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Claudette Colvin of Montgomery, Ala., was a young plaintiff in a civil lawsuit that ultimately led to the collapse of the legal doctrine of separate-but-equal.

Voices / Dispatch

‘A lot of people didn’t know that Rosa Parks was not the first to refuse to give up her seat’

Claudette Colvin, 15, was arrested for the same crime as Rosa Parks later was — an arrest that prompted a civil lawsuit that struck a death blow to the legality of separate-but-equal

Bill Holiday, a retired veteran social studies teacher of 48 years, believes in exposing students to primary sources in history and for many years led trips to the South to introduce his Brattleboro Union High School students to people who could tell them firsthand about their lived history during the civil rights movement. To commemorate Black History Month in February, The Commons is publishing excerpts from Holiday’s forthcoming book, Beyond the Classroom, in which he shares the stories recounted by the Black individuals who spoke with him and his students over the years.

“Please, the world is not made only for people that look like them. You got to be kind to people who do not look like you because we are all part of the human race.” Claudette Colvin

“She don’t have to do nothing except stay Black and die.” —Passenger on the bus with Claudette the day she was arrested

Brattleboro

(1)Many school systems in the United States begin their instruction of what is called the modern civil rights movement with the Brown v. Board of Education Supreme Court decision in 1954. A few will go back as far as the 1896 Plessy v. Ferguson case in order to establish an identity and setting for the modern civil rights movement.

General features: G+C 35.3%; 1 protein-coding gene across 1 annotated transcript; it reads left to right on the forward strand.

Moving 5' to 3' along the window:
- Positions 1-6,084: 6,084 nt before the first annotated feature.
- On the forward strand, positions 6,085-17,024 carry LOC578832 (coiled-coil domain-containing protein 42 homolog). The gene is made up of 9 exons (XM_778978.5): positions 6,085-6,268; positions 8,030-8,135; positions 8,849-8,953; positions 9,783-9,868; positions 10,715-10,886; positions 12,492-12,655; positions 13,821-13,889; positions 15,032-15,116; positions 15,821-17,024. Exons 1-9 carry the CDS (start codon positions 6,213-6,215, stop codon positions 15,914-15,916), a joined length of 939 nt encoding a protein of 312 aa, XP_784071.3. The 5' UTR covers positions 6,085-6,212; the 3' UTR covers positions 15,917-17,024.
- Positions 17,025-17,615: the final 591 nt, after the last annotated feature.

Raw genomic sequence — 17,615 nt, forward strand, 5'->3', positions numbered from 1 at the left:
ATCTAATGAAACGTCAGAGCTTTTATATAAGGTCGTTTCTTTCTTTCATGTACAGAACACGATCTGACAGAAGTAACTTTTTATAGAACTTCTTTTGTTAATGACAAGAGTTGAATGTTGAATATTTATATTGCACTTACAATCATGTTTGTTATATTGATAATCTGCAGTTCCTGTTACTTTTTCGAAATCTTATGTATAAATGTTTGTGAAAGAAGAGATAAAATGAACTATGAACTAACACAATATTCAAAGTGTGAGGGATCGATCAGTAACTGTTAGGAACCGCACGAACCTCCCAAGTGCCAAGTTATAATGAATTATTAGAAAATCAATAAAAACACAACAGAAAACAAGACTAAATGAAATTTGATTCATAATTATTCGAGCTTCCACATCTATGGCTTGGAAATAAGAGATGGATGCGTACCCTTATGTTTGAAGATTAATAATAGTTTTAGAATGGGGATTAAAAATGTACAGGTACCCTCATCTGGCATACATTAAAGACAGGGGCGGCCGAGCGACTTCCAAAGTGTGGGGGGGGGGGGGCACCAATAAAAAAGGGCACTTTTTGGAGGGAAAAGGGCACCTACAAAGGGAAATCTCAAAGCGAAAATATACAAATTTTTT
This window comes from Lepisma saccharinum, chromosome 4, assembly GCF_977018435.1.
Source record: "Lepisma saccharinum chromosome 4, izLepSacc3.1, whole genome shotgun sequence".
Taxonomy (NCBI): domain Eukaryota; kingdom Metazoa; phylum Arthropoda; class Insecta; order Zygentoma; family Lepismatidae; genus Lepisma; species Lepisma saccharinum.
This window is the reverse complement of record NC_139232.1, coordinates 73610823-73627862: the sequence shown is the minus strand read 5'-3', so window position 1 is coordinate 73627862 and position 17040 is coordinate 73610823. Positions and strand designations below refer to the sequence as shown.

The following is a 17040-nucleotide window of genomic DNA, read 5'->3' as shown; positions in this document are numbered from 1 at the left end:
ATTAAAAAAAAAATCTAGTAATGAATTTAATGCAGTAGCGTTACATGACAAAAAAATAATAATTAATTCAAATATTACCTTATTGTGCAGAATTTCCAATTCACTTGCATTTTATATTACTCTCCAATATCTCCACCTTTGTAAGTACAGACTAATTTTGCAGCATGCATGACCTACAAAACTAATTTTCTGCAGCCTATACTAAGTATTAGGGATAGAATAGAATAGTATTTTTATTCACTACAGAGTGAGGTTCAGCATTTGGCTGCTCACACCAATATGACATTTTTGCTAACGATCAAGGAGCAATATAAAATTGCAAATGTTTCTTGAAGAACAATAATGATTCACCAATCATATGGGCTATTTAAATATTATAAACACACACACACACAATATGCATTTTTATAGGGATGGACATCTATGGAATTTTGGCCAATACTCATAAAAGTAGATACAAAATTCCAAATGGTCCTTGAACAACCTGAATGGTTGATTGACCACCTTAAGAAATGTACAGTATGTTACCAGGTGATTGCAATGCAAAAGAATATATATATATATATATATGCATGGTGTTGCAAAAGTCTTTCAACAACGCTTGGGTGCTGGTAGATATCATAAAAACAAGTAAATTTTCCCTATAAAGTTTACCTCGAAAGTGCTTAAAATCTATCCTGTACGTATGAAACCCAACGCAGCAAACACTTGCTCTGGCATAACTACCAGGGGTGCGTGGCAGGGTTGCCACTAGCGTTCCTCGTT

Plessy v. Ferguson was a landmark U.S. Supreme Court decision that upheld the constitutionality of racial segregation under the “separate but equal” doctrine. The case stemmed from an 1892 incident in which African American train passenger Homer Plessy refused to sit in a car for Blacks.

The first event of the movement that would attract countrywide attention after the Brown decision was the decision from Rosa Parks of Montgomery, Ala., to refuse to give up her seat on a city bus and get arrested.

But is that the way it really happened?

A deeper look into the Montgomery situation will yield the fact that a young high school student, 15-year-old Claudette Colvin, was arrested for the same offense at an earlier date than Rosa Parks.

Parks’ arrest, of course, sparked the Montgomery Bus Boycott, one of the pivotal events of the civil rights movement. But Colvin’s arrest ultimately led to the litigation that resulted in the de facto overturning of the Supreme Court decision that had made segregation legal.

Somehow, this escaped the history books.

* * *

In Claudette Colvin’s juvenile court trial, she was convicted on three charges: disturbing the peace, violating the segregation laws, and battering and assaulting a police officer. She was given a suspended sentence for a third. She was represented by civil rights attorney Fred Gray.

During the court case, Colvin described her arrest: “I kept saying, ’He has no civil right... this is my constitutional right... you have no right to do this.’ And I just kept blabbing things out, and I never stopped. That was worse than stealing, you know, talking back to a white person.”

The NAACP initially stepped in to appeal her conviction, but civil rights leaders’ initial momentum stopped after finding out that Colvin had been prone to outbursts and cursing. Many accounts say that the civil rights leadership distanced themselves after learning that she was several months pregnant.

On appeal, two of the charges were dropped, including the segregation charge. Colvin was sentenced to probation for assault of a police officer.

* * *

But the incident got new life in 1956 in a civil action — one that ultimately challenged city bus segregation in Montgomery, Ala. as unconstitutional.

Together with Aurelia S. Browder, Susie McDonald, Mary Louise Smith, and Jeanetta Reese (who later resigned from the case), Colvin was one of the original five plaintiffs in the court case of Browder v. Gayle.

On June 5, 1956, the United States District Court for the Middle District of Alabama issued a ruling declaring the state of Alabama and Montgomery’s laws mandating public bus segregation as unconstitutional.